"My expectation is that under President Xi's term, average growth rates are unlikely to exceed three to four percent. And that's not my prediction, that's the upper limit of my prediction."
For the second time this year, China's GDP deflator turned negative, meaning that in addition to any deliberate misrepresentations, Beijing may also be overstating GDP by way of a statistical shortcoming. Ultimately, they're habitually understating inflation for domestic output which means that "real" GDP is probably less "real" than nominal GDP.
Some things you CAN see coming, in life and certainly in finance. Quite a few things, actually. Once you understand we’re on a long term downward path, also both in life and in finance, and you’re not exclusively looking at short term gains, it all sort of falls into place. Of course, the entire global economy has been hanging together with strands of duct tape for decades now, but hey, it looks good as long as you don’t take a peek behind the facade, right?
"We believe that the path of least resistance would be to effectively ban capitalism and by-pass banking and capital markets altogether. We gave this policy change several names (such as “Cuba alternative”, “British Leyland”) but the essence of the new form of QE would be using central banks and public instrumentalities to directly inject “heroin into blood stream” rather than relying on system of incentives to drive investor behaviour."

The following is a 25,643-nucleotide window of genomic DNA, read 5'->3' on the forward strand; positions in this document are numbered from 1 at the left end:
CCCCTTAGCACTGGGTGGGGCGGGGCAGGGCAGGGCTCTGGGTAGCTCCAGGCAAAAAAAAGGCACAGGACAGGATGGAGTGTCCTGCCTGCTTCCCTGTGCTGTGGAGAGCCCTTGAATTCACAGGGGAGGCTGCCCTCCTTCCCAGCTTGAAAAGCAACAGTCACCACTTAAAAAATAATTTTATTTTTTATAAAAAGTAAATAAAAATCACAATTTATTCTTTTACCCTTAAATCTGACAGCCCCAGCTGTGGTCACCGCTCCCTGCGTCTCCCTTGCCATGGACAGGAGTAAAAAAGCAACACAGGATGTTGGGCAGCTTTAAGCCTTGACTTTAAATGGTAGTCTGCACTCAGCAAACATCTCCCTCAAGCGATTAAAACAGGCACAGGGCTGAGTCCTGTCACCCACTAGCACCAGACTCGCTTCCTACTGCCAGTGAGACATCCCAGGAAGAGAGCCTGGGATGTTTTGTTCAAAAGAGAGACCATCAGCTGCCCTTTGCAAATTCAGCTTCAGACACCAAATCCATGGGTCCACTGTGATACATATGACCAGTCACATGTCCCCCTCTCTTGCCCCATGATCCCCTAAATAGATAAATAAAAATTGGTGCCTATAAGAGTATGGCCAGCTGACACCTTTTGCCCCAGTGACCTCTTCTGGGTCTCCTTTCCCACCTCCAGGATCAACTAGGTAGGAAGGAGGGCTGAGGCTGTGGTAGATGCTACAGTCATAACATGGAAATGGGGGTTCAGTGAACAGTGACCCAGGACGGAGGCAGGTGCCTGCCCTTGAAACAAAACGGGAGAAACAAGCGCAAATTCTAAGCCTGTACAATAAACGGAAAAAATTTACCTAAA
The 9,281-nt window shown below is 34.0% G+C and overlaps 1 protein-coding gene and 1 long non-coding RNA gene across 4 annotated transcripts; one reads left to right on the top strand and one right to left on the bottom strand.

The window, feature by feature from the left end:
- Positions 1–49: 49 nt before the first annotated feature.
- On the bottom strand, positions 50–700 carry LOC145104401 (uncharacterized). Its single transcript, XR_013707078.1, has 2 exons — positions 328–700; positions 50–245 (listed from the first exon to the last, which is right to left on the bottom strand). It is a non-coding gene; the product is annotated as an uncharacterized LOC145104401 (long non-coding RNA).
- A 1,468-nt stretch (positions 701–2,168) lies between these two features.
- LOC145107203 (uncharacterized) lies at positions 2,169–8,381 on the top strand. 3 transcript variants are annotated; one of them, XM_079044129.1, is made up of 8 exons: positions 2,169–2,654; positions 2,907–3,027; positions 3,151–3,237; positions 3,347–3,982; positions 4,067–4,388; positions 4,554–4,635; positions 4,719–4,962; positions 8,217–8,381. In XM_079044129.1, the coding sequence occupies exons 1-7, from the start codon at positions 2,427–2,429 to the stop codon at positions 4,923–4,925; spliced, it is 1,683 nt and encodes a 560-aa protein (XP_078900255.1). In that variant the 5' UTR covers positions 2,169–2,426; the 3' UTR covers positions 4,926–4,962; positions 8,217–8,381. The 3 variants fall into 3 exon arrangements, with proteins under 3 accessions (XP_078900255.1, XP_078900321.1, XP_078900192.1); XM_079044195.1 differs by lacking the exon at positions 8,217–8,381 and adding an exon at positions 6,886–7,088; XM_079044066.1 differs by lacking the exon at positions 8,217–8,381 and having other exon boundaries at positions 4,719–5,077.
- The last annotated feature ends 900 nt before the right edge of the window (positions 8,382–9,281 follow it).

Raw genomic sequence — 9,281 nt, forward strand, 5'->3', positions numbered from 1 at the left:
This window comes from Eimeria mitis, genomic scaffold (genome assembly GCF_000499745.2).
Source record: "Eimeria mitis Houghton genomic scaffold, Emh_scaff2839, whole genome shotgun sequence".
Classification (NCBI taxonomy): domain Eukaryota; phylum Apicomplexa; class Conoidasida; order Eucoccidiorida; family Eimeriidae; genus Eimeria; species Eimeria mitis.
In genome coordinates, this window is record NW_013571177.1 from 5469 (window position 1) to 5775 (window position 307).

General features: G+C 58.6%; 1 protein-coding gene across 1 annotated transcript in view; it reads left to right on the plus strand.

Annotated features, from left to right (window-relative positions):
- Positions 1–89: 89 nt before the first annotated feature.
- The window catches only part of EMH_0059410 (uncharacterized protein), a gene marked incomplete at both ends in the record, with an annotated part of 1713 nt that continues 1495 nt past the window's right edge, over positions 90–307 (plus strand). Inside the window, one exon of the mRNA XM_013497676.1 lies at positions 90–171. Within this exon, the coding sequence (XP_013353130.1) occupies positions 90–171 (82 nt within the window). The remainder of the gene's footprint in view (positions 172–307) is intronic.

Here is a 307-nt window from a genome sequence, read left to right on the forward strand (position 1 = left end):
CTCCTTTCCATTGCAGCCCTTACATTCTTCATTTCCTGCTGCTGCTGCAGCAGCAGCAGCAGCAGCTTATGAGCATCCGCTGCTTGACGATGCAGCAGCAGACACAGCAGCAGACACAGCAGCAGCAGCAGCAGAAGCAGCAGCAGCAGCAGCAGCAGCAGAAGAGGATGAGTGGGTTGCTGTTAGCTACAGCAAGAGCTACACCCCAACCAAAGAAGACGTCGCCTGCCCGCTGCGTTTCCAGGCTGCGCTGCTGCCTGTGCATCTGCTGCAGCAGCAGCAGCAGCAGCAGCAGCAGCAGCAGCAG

According to the Fed, there is about $60 trillion of US Dollar credit or claims for US dollars. Also according to the Fed, there are about $12 trillion US dollars. So, the data show plainly there are five times as many claims for US dollars as US dollars in existence. Does this matter to investors? Well, yes, it matters a lot.
The signs of deflation are now flashing all over the globe and the possibility of an associated financial crisis is now dangerously high over the next few months. Our preferred model for how things are going to unfold follows the Ka-Poom! Theory, which states that this epic debt bubble will ultimately burst first by deflation (the "Ka!") before then exploding (the "Poom!") in hyperinflation due to additional massive money printing efforts by frightened global central bankers acting in unison. First an inwards collapse, then an outwards explosion.
- Global Markets Rebound on Yellen Speech (WSJ)
- Obama and Putin to meet; Syria and Ukraine vie for attention (Reuters)
- Obama to host China's President Xi amid simmering tensions (Reuters)
- Don't Fall for It, Xi! Chinese Take to Web to Scorn U.S.—and China, Too (BBG)
- Yellen Confirms Fed Still on Track to Raise Rates This Year (BBG)... but is still China dependent?
- Abe's New Economic Plan Confounds Analysts (BBG)
- It's All `Perverted' Now as U.S. Swap Spreads Tumble Below Zero (BBG)
And just like that Weimar 2.0 is born.
"Instead of acting via bond markets and banking sector, why shouldn’t public sector bypass markets altogether and inject stimulus directly into the ‘blood stream’?... CBs directly monetizing Government spending and funding projects would do the same. Whilst ultimately it would lead to stagflation (UK, 70s) or deflation (China, today), it could provide strong initial boost to generate impression of recovery and sustainable business cycle... What is probability of the above policy shift? Low over next six months; very high over the longer term."